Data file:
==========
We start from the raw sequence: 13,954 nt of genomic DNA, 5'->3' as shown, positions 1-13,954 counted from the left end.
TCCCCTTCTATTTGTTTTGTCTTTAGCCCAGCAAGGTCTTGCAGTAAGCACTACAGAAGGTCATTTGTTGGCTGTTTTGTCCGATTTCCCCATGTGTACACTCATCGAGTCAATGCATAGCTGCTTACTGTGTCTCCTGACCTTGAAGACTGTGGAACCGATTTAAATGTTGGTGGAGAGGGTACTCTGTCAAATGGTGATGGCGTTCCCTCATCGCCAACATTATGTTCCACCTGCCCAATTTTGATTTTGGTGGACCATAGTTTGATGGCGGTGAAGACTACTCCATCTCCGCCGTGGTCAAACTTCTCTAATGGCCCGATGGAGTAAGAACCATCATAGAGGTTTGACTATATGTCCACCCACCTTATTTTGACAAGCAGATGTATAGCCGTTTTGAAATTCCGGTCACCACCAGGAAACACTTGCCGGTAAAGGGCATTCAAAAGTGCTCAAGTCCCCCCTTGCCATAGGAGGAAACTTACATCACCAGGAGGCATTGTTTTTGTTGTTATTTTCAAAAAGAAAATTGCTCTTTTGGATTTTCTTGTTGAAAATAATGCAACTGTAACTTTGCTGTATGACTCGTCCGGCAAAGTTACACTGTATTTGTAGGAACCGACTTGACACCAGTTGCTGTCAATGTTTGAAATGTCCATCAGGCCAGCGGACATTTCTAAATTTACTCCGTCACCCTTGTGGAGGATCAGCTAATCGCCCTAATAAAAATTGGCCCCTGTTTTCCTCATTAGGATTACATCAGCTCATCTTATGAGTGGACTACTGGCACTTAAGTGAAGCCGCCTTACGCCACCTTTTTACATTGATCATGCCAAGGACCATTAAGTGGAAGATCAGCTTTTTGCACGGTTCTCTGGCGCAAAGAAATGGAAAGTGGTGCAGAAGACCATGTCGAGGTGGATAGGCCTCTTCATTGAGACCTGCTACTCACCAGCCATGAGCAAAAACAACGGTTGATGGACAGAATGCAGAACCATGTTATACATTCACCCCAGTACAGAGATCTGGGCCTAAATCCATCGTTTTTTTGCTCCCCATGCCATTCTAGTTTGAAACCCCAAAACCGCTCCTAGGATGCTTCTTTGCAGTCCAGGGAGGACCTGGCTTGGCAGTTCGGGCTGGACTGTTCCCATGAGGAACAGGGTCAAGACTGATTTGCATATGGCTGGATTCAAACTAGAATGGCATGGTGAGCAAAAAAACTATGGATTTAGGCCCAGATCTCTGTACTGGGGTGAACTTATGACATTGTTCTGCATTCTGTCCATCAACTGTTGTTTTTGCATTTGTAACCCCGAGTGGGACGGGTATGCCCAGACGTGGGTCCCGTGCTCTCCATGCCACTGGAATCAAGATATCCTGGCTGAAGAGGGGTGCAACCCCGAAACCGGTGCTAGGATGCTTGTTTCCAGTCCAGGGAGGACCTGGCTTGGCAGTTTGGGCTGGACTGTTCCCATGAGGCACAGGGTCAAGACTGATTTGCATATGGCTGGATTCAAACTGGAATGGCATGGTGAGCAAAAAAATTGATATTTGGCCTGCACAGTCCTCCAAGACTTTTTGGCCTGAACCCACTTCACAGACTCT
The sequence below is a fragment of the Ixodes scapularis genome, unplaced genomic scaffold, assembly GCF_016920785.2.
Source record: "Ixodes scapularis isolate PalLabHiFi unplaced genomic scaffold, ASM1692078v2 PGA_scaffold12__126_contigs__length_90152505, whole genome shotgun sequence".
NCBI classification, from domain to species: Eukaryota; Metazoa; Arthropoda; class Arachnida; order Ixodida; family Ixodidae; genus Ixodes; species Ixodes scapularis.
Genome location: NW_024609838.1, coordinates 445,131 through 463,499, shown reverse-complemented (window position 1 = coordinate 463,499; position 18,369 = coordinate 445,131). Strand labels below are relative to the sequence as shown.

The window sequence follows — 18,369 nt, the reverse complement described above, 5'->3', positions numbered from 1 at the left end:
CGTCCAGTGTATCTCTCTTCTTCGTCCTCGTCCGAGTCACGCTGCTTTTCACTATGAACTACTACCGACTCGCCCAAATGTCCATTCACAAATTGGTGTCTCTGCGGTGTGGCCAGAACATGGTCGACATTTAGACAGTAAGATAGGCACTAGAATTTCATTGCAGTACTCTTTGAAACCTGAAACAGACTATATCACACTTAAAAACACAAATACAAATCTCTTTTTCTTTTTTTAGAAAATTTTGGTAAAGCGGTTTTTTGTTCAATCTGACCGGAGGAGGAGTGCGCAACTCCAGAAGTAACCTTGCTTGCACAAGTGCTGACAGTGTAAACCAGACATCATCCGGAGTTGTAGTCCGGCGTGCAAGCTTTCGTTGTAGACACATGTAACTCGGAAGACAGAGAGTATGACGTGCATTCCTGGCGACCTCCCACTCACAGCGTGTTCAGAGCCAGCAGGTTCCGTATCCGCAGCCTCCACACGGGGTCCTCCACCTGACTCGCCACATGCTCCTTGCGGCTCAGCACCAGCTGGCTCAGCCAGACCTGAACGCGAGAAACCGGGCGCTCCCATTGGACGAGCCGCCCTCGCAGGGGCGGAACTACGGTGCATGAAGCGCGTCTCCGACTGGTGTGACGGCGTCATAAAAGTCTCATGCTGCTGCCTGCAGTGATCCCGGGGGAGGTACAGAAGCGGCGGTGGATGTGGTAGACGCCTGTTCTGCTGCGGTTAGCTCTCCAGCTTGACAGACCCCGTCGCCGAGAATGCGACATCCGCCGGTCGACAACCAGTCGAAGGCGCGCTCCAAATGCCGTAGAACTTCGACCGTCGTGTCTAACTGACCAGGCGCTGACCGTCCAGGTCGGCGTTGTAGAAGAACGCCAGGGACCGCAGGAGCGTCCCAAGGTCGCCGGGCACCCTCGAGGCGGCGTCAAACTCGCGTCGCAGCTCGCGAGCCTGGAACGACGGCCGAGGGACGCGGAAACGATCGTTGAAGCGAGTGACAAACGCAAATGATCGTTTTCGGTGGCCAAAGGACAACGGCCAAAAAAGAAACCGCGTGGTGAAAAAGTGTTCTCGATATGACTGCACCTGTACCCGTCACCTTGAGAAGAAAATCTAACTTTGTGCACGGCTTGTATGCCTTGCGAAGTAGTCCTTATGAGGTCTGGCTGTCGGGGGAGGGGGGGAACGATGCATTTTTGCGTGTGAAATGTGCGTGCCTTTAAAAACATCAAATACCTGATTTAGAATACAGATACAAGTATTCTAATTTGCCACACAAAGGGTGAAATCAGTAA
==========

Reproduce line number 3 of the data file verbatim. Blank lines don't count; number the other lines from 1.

The sequence below is a fragment of the Ixodes scapularis genome, unplaced genomic scaffold, assembly GCF_016920785.2.